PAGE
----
I genuinely believe Byron Scott is the worst coach in the league. He encourages Kobe Bryant to take as many bad shots as he wants, hates three-pointers for no logical reason and generally refuses to accept basic truths of the modern NBA. Despite all of this, however, Byron Scott is the perfect coach for the Los Angeles Lakers right now. He helps them lose games without it looking like tanking, and in L.A., appearances are more important than reality.
The Lakes are a franchise that runs on mystique as much as anything else. When Dwight Howard forced his way to Los Angeles, the prestige and fame that came with playing for the Lakers seemed like a big factor. Living in Los Angeles has its advantages, especially for famous NBA players, but Howard wasn’t clamoring to play for the Clippers. The Lakers’ prestige is one of their greatest advantages, but the shine has started to dull, and players around the league are taking note of the serious problems in the organization.
Howard left running to Houston without a second thought. Kevin Durant shot down the rumors that he wanted to be a Laker with a vitriol so strong I thought people were asking him to steal from sick children. Players may already see that the Lakers aren’t where you go if you want to win now, but if they want to maintain their image of being superior to the rest of the NBA, they can’t admit to resorting to tanking. Tanking is the strategy of small-market teams who can’t draw superstars on their own. The Lakers want it to seem as though tanking is beneath them, even though it’s exactly what they need to do.
The Lakers owe their first-round pick in 2016 to the Philadelphia 76ers. The pick is top three protected, so if they want to stay in the first round of the draft this year, they need to do poorly enough to have a good chance of winning a top three pick in the lottery. The Lakers are currently in possession of the league’s second-worst record, and if they keep up their current level of play, they’re likely to stay at the bottom of the league.
Here’s where Byron and Kobe come in. Both of these guys have a fierce competitive streak. No one would expect Kobe to be on board with tanking, especially since this looks like his last season. Scott’s refusal to accept modern coaching strategies almost certainly crosses over into his opinions on roster management and asset accumulation. I find it hard to believe he’d accept the radical idea that losing can make you better. These two aren’t going to tank, and they’re the perfect pair to maintain the illusion that the Lakers are trying to win at all costs. They’re failing the Lakers and losing games on their own merits. Kobe shoots them out of games with bad shots, and Scott lets him shoot to his heart’s content. Most importantly, both of them believe this is the best way to win.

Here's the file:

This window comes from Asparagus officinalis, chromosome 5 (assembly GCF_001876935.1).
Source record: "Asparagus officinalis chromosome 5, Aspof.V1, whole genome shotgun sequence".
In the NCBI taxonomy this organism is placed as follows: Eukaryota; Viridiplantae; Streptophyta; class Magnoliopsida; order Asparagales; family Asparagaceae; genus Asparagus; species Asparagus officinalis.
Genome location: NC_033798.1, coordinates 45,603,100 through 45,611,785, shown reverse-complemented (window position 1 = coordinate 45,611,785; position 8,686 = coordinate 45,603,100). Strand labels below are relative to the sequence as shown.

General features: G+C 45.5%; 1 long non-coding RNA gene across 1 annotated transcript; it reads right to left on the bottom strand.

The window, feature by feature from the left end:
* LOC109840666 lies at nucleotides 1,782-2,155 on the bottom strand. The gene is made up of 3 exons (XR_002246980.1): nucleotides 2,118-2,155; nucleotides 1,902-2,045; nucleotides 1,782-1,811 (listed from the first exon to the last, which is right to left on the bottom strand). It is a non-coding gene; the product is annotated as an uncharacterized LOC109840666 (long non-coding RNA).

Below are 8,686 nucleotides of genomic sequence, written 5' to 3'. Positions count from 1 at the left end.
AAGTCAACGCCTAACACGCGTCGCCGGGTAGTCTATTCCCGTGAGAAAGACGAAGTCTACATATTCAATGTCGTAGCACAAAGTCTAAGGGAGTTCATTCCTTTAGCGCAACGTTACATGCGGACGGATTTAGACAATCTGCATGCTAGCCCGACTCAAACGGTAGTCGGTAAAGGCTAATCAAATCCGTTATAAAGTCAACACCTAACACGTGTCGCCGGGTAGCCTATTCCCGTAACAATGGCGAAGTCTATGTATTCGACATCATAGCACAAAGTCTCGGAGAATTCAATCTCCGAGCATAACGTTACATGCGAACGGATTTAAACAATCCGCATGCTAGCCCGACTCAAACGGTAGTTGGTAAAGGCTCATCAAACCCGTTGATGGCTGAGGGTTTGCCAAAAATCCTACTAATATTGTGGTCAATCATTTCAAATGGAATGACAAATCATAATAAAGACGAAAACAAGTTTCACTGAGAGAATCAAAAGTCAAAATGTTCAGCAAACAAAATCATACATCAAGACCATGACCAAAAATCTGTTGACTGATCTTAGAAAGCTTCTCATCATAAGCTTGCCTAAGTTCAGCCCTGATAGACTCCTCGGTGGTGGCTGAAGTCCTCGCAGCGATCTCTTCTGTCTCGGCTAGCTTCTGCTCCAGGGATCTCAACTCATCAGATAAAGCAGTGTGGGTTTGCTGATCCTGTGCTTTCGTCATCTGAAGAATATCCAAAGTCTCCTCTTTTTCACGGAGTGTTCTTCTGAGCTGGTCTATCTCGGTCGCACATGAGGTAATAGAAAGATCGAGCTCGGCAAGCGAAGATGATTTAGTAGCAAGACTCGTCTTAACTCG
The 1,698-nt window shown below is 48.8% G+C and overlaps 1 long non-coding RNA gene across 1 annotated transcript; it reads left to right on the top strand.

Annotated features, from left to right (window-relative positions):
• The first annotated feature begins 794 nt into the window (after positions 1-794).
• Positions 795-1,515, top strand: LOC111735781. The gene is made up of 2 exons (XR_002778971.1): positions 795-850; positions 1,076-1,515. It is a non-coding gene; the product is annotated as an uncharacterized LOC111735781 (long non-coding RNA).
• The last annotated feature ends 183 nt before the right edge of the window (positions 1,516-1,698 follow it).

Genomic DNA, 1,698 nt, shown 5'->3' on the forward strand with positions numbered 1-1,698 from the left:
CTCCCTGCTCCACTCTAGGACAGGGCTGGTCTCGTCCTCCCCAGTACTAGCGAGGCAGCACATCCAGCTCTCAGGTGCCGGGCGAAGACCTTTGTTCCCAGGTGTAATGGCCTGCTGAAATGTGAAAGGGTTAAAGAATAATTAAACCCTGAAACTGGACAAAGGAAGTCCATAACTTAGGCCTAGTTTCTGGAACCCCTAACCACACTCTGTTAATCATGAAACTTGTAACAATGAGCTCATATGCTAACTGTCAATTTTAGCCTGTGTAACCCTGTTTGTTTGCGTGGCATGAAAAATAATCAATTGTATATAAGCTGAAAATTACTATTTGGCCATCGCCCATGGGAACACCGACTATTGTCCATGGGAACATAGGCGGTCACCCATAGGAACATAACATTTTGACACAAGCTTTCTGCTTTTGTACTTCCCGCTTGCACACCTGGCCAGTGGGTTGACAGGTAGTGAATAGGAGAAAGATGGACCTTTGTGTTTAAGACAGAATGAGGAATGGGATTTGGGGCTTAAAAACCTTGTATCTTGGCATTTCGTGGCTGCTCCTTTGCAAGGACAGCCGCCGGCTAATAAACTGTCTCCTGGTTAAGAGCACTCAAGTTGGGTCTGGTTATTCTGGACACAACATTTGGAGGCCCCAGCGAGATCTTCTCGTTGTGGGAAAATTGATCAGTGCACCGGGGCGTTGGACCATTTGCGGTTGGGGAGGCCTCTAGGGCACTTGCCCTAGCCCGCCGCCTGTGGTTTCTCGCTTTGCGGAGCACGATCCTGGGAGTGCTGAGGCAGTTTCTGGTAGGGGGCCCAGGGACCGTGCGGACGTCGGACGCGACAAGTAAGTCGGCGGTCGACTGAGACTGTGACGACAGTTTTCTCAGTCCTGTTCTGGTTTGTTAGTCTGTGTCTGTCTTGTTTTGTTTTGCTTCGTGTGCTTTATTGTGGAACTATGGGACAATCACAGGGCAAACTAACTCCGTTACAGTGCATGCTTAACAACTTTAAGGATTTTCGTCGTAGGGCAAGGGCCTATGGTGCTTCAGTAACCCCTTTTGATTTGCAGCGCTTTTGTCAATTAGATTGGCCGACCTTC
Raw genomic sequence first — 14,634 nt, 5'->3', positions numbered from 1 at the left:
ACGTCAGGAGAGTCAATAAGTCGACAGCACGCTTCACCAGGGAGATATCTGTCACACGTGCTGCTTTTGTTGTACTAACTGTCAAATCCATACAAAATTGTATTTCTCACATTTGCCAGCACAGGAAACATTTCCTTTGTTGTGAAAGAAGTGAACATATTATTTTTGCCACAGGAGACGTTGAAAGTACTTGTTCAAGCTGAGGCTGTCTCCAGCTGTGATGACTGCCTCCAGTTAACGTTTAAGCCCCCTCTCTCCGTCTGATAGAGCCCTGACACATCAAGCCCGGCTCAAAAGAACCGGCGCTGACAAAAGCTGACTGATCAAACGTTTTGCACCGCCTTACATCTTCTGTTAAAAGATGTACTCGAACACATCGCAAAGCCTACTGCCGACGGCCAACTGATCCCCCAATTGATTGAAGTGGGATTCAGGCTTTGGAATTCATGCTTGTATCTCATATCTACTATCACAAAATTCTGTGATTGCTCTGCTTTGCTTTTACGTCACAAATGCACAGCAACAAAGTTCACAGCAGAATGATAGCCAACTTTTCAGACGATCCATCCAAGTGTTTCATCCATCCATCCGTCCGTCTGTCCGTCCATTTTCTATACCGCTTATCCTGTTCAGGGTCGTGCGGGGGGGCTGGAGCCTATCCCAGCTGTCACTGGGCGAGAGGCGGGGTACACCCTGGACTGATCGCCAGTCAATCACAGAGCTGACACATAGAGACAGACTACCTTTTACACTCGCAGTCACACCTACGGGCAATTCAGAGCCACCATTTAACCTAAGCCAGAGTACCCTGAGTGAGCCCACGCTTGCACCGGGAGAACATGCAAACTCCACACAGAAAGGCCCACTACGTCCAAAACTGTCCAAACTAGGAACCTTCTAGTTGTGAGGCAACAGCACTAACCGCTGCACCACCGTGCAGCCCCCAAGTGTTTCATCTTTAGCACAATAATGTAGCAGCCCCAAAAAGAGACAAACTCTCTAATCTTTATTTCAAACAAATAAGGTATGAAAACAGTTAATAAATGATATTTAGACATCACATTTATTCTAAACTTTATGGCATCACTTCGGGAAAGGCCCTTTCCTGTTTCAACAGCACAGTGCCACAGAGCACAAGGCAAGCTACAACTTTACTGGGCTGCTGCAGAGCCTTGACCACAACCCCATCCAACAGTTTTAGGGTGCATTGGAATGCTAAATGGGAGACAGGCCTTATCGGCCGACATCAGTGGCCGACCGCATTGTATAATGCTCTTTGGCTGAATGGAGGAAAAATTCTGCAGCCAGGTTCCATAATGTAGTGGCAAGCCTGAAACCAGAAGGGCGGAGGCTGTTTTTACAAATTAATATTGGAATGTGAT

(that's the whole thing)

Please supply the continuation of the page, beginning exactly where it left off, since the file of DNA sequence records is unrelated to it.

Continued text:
A better coach would realize that it’s time to bench Kobe and give the young guys room to play. They’d work on developing the young players and worry about winning games later. The problem is that the young guards are better for the team than Kobe. Scott will continue to enable Kobe’s bad shooting under the guise of “he just needs to work through this slump,” dangling the carrot of a good Kobe in front of the fans.
Instead, Kobe will continue to be bad, and the Lakers will stay at the bottom of the league and have a good chance of keeping their draft pick. Then they can fire Scott and hire a real coach. In the meantime, stick with the guy who thinks mid-range jumpers are the future and watch Kobe lay the bricks that’ll hopefully be the foundation for a top three draft pick.